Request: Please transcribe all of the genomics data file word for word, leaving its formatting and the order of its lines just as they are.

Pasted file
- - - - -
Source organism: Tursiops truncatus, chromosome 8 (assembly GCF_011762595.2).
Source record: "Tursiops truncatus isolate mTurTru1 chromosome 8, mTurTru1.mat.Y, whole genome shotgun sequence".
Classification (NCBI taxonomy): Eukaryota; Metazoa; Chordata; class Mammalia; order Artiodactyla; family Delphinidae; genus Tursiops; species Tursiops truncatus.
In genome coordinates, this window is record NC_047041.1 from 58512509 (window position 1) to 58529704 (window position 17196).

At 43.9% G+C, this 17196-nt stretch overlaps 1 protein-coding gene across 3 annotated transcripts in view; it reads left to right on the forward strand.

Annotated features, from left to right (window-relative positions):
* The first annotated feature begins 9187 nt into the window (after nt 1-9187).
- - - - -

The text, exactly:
Source organism: Tursiops truncatus, chromosome 8 (assembly GCF_011762595.2).
Source record: "Tursiops truncatus isolate mTurTru1 chromosome 8, mTurTru1.mat.Y, whole genome shotgun sequence".
Classification (NCBI taxonomy): Eukaryota; Metazoa; Chordata; class Mammalia; order Artiodactyla; family Delphinidae; genus Tursiops; species Tursiops truncatus.
In genome coordinates, this window is record NC_047041.1 from 58512509 (window position 1) to 58529704 (window position 17196).

At 43.9% G+C, this 17196-nt stretch overlaps 1 protein-coding gene across 3 annotated transcripts in view; it reads left to right on the forward strand.

Annotated features, from left to right (window-relative positions):
* The first annotated feature begins 9187 nt into the window (after nt 1-9187).